Unconsciously Competent?

Are Your People
Unconsciously Competent?

As long as I can remember, life has been about getting “good” at things. At a young age, that started with getting good at the basics, like walking, talking, riding a bike… By later in life, it was driving, dating, texting, and all the nuances of adolescent life. By the time we become adults, our minds are filled with questions about whether we’re “good” at managing our 401K, raising our children, maintaining friendships, succeeding in our job… or we’re thinking about our kitchen remodel with a full farmhouse sink and subway tile backsplash (thanks HGTV)!

As career-minded professionals, we use a fancier term for what our younger minds called getting “good”: competency. Often, we think of competency as something we want to gain, such as, “I want to be more competent at spacing subway tile.” While it can feel like gaining competency is the best solution for every problem, competency also has a cost associated with it. If you want to drive yourself or your organization to higher levels of performance, it’s important to be aware of the hidden side of competency—and what you can do about it.

The Hidden Cost of Competency

You see, when we’re becoming competent, we don’t simply go from incompetent to competent in one fell swoop. Competency is a journey, and each step along that journey requires a lot of learning, observation, and practice.

One simple way to think about competency is viewing it as four stages of competence, a theory developed by Noel Burch.
The four stages of competence

As we learn a new skill, behavior, or mindset, we move through four stages—from unconscious incompetence (where you’re unaware of how bad you are at installing subway tile) to unconscious competence (where you’re so good at installing subway tile, that you forget all the small steps that someone learning the skill will stumble over).

And there lies the trouble.

In many organizations, we have individuals on the lower side of competence who are trying to develop themselves and their career trajectory. At that phase, they either don’t know what they don’t know, or they’re so new to being competent that they don’t know what strategic steps to take to move themselves to the next stage.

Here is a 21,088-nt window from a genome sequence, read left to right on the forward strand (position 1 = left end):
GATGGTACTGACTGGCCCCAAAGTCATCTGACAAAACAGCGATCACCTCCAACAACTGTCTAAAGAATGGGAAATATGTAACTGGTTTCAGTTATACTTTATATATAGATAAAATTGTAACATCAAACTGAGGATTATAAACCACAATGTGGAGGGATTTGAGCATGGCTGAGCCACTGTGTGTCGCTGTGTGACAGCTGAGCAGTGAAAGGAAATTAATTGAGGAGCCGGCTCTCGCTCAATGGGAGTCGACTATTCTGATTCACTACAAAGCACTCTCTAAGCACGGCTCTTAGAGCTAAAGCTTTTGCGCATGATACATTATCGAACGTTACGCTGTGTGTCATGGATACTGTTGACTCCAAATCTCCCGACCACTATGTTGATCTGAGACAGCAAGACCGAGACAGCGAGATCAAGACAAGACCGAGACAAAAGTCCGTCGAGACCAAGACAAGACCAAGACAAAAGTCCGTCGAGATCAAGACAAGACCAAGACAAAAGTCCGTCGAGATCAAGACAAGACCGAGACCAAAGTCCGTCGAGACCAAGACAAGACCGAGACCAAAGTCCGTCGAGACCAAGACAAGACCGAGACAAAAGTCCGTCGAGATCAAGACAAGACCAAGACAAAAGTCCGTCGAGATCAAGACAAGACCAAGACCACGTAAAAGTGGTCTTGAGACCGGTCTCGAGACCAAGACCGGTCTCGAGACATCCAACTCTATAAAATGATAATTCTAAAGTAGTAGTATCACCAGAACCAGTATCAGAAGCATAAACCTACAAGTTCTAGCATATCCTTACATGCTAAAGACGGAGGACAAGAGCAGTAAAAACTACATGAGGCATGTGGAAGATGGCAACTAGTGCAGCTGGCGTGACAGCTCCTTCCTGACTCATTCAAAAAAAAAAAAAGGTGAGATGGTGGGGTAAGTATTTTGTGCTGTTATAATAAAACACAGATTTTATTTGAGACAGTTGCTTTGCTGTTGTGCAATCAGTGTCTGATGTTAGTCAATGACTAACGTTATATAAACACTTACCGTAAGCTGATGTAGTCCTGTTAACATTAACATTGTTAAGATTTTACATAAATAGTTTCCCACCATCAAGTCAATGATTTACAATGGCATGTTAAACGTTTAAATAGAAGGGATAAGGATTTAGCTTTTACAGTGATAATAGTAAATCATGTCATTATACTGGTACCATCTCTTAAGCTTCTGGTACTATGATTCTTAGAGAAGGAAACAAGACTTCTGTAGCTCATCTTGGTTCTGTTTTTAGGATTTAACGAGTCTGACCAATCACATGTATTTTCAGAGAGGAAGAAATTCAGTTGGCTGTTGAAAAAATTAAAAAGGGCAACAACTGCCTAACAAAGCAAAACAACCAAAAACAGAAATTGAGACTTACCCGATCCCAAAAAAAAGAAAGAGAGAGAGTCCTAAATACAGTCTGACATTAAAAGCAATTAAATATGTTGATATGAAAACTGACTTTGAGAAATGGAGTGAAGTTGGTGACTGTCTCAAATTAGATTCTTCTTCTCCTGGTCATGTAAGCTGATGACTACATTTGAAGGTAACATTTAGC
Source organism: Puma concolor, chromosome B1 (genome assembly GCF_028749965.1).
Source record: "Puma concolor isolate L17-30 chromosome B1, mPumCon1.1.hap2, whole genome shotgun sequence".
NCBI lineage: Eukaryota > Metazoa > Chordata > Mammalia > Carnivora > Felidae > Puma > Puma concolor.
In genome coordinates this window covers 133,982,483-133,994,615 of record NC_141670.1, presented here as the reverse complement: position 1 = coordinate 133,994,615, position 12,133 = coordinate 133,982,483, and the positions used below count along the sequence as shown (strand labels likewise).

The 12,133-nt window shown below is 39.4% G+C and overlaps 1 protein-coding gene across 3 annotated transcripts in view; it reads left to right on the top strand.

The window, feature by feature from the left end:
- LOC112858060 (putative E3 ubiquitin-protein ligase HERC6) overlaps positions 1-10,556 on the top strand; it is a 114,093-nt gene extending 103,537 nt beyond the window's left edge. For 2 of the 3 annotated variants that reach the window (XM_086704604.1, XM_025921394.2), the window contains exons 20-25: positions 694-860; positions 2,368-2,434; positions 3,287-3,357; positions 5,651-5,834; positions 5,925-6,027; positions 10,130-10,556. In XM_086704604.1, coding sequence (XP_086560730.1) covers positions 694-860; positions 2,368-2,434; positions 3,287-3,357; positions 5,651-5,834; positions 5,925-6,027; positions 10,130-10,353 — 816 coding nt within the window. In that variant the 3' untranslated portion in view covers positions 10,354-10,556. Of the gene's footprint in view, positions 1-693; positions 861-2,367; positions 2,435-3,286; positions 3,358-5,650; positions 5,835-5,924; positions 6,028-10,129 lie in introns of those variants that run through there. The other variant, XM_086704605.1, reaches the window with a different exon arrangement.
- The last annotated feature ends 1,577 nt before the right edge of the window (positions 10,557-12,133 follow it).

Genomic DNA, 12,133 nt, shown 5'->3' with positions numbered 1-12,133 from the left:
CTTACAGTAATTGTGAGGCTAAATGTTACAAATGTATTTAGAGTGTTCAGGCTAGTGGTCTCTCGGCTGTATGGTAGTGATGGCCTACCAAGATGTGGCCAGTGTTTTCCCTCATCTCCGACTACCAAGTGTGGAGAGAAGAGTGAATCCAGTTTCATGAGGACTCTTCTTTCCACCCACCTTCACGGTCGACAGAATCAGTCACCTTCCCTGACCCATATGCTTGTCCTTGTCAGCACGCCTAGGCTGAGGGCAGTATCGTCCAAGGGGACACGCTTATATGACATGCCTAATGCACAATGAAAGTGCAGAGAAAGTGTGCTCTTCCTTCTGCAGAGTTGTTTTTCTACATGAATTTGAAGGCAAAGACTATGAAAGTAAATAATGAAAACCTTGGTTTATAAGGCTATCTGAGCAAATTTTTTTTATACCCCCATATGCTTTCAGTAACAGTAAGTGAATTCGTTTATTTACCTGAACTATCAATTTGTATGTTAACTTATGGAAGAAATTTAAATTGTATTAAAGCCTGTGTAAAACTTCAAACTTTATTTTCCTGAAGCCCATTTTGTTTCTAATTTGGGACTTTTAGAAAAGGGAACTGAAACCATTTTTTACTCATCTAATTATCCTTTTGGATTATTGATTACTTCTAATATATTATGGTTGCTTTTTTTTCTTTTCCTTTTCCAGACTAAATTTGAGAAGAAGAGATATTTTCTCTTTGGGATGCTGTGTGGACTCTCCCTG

On the other side of the coin, the leaders in an organization may be so competent that they are unaware of how much effort and ability goes into excelling at a skill. (Think of how easy HGTV will have you believe it is as they raise that sledgehammer to the old kitchen sink.) This can lead to unfair expectations, the wrong types of situational support, and mentoring or coaching that misses the mark.

An Invitation to Empathy

Over time, competency can begin to get in the way of developing people and growing your organization. At TiER1, it’s our mission to help people with expertise share it with others.

The leaders in an organization may be so competent that they are unaware of how much effort and ability goes into excelling at a skill.

As a leader, one way to accomplish this is to be empathetic with people at all stages of competency. For your employees at lower stages of competency, some skills can be so foreign that the idea of learning those skills is a daunting task. Your people want to improve, but they don’t know who to ask for help or what questions to ask. To overcome these barriers, you can target your support by providing best practices, tips from those with expertise, or even by breaking a skill down into digestible parts or phases.

You also can help your employees at higher stages of competency see that successfully performing their skills has become second nature for them. They may feel frustrated when asked to support a peer in a skill that is so simple in their mind. Help them see the complexity in what they do by recognizing the effort and ability they have developed, and remind them that the notes and references they use as support aren’t sufficient for someone learning for the first time. Share with them this idea of the four stages of competency so they can support others from a place of empathy, understanding, and intention.

The Fifth Stage of Competency

If you cultivate an attitude of empathy around competency, you can unlock a fifth stage of competency: empathetic competence. Empathetic competency means understanding that competency isn’t a checkbox or goal marker that we achieve and leave behind. It’s about assessing yourself and your abilities against your potential, rather than the abilities and potential of another person. Ultimately, it’s about being mindful of the skills and abilities of others, meeting them where they are, and supporting them along their journey to growth and success. (Embarking on this before the sledgehammer hits the kitchen sink can certainly save a lot of money and frustration in the long run.)

Are you looking to incorporate empathy into your talent development efforts? Then let’s chat.

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